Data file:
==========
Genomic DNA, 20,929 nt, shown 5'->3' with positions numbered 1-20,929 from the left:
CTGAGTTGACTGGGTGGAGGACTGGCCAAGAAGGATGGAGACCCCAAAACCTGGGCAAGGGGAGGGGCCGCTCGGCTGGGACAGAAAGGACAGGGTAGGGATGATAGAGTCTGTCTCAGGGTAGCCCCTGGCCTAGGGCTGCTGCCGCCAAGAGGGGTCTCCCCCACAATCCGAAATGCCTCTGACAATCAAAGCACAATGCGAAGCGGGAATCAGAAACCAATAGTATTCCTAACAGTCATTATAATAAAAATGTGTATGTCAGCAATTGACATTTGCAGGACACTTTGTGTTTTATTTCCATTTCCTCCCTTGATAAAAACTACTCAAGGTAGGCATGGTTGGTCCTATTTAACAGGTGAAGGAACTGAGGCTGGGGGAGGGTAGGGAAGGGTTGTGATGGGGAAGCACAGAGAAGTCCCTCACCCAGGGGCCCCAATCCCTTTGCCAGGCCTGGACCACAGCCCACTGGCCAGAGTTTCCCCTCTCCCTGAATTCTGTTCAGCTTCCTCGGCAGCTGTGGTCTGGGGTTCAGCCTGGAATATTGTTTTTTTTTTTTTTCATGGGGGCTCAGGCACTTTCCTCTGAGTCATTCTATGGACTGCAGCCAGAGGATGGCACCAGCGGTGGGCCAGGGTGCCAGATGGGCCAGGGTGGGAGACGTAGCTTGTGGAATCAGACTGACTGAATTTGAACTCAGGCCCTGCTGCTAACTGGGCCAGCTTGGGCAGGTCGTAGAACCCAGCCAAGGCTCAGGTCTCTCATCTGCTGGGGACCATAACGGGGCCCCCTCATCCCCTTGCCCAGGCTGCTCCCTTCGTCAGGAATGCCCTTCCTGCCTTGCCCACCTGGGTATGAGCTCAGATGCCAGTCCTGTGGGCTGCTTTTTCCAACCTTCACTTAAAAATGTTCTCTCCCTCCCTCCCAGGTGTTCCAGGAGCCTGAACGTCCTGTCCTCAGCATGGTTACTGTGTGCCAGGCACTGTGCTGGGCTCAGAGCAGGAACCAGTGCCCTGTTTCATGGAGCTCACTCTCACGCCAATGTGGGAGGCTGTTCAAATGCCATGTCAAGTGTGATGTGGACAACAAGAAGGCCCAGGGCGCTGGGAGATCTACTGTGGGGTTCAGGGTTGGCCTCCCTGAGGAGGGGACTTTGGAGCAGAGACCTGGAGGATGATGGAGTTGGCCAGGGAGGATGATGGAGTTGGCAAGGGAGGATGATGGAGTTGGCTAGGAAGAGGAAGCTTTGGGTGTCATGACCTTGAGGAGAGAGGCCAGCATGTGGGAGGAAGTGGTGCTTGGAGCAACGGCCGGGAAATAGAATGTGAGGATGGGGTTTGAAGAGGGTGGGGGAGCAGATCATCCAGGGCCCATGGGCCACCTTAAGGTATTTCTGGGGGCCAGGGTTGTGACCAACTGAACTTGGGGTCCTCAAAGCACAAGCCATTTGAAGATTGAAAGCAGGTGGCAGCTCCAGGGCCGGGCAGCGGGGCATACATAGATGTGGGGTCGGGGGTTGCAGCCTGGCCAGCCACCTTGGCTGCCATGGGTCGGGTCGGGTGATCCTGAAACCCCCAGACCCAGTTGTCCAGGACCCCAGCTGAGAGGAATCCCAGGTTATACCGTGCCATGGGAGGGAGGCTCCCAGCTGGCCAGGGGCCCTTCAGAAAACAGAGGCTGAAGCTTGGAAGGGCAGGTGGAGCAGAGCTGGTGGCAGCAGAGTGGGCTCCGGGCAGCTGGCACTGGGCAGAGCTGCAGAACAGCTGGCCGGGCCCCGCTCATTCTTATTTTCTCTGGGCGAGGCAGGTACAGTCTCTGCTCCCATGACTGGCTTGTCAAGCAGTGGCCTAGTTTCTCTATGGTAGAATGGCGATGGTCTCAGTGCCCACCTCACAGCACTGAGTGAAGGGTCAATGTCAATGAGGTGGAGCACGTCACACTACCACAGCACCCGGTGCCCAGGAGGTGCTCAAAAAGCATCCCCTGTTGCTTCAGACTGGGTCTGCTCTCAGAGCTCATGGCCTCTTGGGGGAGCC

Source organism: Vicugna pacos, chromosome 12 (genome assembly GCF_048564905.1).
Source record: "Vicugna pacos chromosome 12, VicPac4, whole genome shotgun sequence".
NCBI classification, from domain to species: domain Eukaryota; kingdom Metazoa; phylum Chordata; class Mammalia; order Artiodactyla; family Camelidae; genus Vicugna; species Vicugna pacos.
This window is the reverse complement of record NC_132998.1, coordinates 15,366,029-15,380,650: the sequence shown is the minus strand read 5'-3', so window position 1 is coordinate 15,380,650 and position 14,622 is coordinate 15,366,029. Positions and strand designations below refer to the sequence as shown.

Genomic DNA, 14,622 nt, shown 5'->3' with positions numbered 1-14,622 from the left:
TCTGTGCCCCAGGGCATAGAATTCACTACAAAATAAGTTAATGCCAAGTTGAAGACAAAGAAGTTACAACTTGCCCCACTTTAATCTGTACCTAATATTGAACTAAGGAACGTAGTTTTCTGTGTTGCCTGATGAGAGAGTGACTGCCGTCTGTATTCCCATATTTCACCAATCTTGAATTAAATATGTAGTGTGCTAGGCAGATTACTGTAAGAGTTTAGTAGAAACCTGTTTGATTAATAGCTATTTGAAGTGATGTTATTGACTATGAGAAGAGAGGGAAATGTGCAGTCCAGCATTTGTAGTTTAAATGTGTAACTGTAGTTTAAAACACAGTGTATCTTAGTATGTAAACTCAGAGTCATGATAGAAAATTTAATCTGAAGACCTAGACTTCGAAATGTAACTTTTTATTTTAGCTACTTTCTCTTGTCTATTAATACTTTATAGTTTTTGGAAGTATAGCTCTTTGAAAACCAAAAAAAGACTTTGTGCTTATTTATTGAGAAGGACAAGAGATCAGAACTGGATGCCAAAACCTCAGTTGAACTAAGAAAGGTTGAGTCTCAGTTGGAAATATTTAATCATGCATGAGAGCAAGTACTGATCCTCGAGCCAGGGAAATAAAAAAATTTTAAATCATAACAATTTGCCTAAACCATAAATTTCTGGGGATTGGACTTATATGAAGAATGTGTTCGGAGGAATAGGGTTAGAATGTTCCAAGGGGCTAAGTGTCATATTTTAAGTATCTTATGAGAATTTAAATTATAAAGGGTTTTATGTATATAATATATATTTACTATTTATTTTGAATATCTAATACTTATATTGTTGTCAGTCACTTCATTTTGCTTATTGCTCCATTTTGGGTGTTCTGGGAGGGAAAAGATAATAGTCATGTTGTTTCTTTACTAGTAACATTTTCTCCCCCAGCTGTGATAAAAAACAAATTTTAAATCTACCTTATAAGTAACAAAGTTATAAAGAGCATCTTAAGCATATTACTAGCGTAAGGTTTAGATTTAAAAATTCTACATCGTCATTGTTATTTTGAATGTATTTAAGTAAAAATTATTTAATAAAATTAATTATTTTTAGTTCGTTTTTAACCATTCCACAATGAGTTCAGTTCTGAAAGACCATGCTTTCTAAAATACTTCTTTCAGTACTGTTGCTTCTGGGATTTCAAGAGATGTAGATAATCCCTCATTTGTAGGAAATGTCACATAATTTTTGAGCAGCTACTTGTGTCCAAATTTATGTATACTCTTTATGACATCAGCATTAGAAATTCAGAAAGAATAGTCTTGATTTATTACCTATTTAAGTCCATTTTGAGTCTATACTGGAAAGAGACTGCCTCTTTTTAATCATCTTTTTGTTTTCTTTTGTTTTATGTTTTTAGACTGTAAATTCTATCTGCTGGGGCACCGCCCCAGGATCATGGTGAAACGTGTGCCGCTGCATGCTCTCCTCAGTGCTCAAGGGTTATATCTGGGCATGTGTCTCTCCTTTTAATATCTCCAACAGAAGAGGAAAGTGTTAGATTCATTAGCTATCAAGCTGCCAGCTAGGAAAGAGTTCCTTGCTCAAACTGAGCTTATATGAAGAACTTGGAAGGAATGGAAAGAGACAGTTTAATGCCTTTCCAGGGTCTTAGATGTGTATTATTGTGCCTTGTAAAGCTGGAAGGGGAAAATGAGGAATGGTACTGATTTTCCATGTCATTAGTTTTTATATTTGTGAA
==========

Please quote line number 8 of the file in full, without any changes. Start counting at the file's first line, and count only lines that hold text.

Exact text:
TCTGTGCCCCAGGGCATAGAATTCACTACAAAATAAGTTAATGCCAAGTTGAAGACAAAGAAGTTACAACTTGCCCCACTTTAATCTGTACCTAATATTGAACTAAGGAACGTAGTTTTCTGTGTTGCCTGATGAGAGAGTGACTGCCGTCTGTATTCCCATATTTCACCAATCTTGAATTAAATATGTAGTGTGCTAGGCAGATTACTGTAAGAGTTTAGTAGAAACCTGTTTGATTAATAGCTATTTGAAGTGATGTTATTGACTATGAGAAGAGAGGGAAATGTGCAGTCCAGCATTTGTAGTTTAAATGTGTAACTGTAGTTTAAAACACAGTGTATCTTAGTATGTAAACTCAGAGTCATGATAGAAAATTTAATCTGAAGACCTAGACTTCGAAATGTAACTTTTTATTTTAGCTACTTTCTCTTGTCTATTAATACTTTATAGTTTTTGGAAGTATAGCTCTTTGAAAACCAAAAAAAGACTTTGTGCTTATTTATTGAGAAGGACAAGAGATCAGAACTGGATGCCAAAACCTCAGTTGAACTAAGAAAGGTTGAGTCTCAGTTGGAAATATTTAATCATGCATGAGAGCAAGTACTGATCCTCGAGCCAGGGAAATAAAAAAATTTTAAATCATAACAATTTGCCTAAACCATAAATTTCTGGGGATTGGACTTATATGAAGAATGTGTTCGGAGGAATAGGGTTAGAATGTTCCAAGGGGCTAAGTGTCATATTTTAAGTATCTTATGAGAATTTAAATTATAAAGGGTTTTATGTATATAATATATATTTACTATTTATTTTGAATATCTAATACTTATATTGTTGTCAGTCACTTCATTTTGCTTATTGCTCCATTTTGGGTGTTCTGGGAGGGAAAAGATAATAGTCATGTTGTTTCTTTACTAGTAACATTTTCTCCCCCAGCTGTGATAAAAAACAAATTTTAAATCTACCTTATAAGTAACAAAGTTATAAAGAGCATCTTAAGCATATTACTAGCGTAAGGTTTAGATTTAAAAATTCTACATCGTCATTGTTATTTTGAATGTATTTAAGTAAAAATTATTTAATAAAATTAATTATTTTTAGTTCGTTTTTAACCATTCCACAATGAGTTCAGTTCTGAAAGACCATGCTTTCTAAAATACTTCTTTCAGTACTGTTGCTTCTGGGATTTCAAGAGATGTAGATAATCCCTCATTTGTAGGAAATGTCACATAATTTTTGAGCAGCTACTTGTGTCCAAATTTATGTATACTCTTTATGACATCAGCATTAGAAATTCAGAAAGAATAGTCTTGATTTATTACCTATTTAAGTCCATTTTGAGTCTATACTGGAAAGAGACTGCCTCTTTTTAATCATCTTTTTGTTTTCTTTTGTTTTATGTTTTTAGACTGTAAATTCTATCTGCTGGGGCACCGCCCCAGGATCATGGTGAAACGTGTGCCGCTGCATGCTCTCCTCAGTGCTCAAGGGTTATATCTGGGCATGTGTCTCTCCTTTTAATATCTCCAACAGAAGAGGAAAGTGTTAGATTCATTAGCTATCAAGCTGCCAGCTAGGAAAGAGTTCCTTGCTCAAACTGAGCTTATATGAAGAACTTGGAAGGAATGGAAAGAGACAGTTTAATGCCTTTCCAGGGTCTTAGATGTGTATTATTGTGCCTTGTAAAGCTGGAAGGGGAAAATGAGGAATGGTACTGATTTTCCATGTCATTAGTTTTTATATTTGTGAA